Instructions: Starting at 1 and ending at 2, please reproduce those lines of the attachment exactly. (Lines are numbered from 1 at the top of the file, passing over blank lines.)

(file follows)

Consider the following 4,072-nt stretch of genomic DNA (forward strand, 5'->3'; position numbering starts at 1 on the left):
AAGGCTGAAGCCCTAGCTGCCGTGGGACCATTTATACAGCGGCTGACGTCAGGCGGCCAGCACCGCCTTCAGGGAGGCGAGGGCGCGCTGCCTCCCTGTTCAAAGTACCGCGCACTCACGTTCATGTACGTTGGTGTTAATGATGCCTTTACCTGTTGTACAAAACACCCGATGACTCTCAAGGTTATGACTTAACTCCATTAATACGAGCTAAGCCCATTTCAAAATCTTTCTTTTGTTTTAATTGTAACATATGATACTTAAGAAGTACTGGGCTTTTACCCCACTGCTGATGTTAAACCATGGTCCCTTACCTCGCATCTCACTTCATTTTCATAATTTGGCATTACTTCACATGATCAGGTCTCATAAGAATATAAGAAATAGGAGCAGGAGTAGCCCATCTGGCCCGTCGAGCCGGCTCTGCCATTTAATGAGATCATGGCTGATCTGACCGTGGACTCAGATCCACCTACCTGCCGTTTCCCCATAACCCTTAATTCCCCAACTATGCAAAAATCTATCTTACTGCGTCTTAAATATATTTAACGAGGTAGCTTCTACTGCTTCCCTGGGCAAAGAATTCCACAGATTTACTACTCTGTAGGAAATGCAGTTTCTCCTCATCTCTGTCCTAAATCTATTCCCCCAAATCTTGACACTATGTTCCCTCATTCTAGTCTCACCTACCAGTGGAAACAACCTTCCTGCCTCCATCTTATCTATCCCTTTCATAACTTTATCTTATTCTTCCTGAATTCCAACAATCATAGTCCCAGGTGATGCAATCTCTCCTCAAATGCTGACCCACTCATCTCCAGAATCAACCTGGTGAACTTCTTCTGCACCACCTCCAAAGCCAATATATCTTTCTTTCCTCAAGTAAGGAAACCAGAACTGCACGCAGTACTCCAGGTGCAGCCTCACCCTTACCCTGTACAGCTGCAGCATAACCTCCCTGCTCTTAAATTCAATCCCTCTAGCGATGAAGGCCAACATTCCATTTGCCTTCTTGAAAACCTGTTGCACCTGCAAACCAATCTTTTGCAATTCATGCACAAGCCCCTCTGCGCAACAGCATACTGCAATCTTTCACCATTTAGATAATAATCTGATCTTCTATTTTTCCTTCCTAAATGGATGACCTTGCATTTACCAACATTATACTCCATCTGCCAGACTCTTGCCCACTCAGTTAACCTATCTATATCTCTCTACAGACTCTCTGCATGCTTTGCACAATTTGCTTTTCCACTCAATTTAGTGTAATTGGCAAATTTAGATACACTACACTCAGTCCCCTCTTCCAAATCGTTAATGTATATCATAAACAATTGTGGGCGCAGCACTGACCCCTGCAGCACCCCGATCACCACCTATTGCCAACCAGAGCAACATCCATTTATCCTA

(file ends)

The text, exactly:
Consider the following 4,072-nt stretch of genomic DNA (forward strand, 5'->3'; position numbering starts at 1 on the left):
AAGGCTGAAGCCCTAGCTGCCGTGGGACCATTTATACAGCGGCTGACGTCAGGCGGCCAGCACCGCCTTCAGGGAGGCGAGGGCGCGCTGCCTCCCTGTTCAAAGTACCGCGCACTCACGTTCATGTACGTTGGTGTTAATGATGCCTTTACCTGTTGTACAAAACACCCGATGACTCTCAAGGTTATGACTTAACTCCATTAATACGAGCTAAGCCCATTTCAAAATCTTTCTTTTGTTTTAATTGTAACATATGATACTTAAGAAGTACTGGGCTTTTACCCCACTGCTGATGTTAAACCATGGTCCCTTACCTCGCATCTCACTTCATTTTCATAATTTGGCATTACTTCACATGATCAGGTCTCATAAGAATATAAGAAATAGGAGCAGGAGTAGCCCATCTGGCCCGTCGAGCCGGCTCTGCCATTTAATGAGATCATGGCTGATCTGACCGTGGACTCAGATCCACCTACCTGCCGTTTCCCCATAACCCTTAATTCCCCAACTATGCAAAAATCTATCTTACTGCGTCTTAAATATATTTAACGAGGTAGCTTCTACTGCTTCCCTGGGCAAAGAATTCCACAGATTTACTACTCTGTAGGAAATGCAGTTTCTCCTCATCTCTGTCCTAAATCTATTCCCCCAAATCTTGACACTATGTTCCCTCATTCTAGTCTCACCTACCAGTGGAAACAACCTTCCTGCCTCCATCTTATCTATCCCTTTCATAACTTTATCTTATTCTTCCTGAATTCCAACAATCATAGTCCCAGGTGATGCAATCTCTCCTCAAATGCTGACCCACTCATCTCCAGAATCAACCTGGTGAACTTCTTCTGCACCACCTCCAAAGCCAATATATCTTTCTTTCCTCAAGTAAGGAAACCAGAACTGCACGCAGTACTCCAGGTGCAGCCTCACCCTTACCCTGTACAGCTGCAGCATAACCTCCCTGCTCTTAAATTCAATCCCTCTAGCGATGAAGGCCAACATTCCATTTGCCTTCTTGAAAACCTGTTGCACCTGCAAACCAATCTTTTGCAATTCATGCACAAGCCCCTCTGCGCAACAGCATACTGCAATCTTTCACCATTTAGATAATAATCTGATCTTCTATTTTTCCTTCCTAAATGGATGACCTTGCATTTACCAACATTATACTCCATCTGCCAGACTCTTGCCCACTCAGTTAACCTATCTATATCTCTCTACAGACTCTCTGCATGCTTTGCACAATTTGCTTTTCCACTCAATTTAGTGTAATTGGCAAATTTAGATACACTACACTCAGTCCCCTCTTCCAAATCGTTAATGTATATCATAAACAATTGTGGGCGCAGCACTGACCCCTGCAGCACCCCGATCACCACCTATTGCCAACCAGAGCAACATCCATTTATCCTA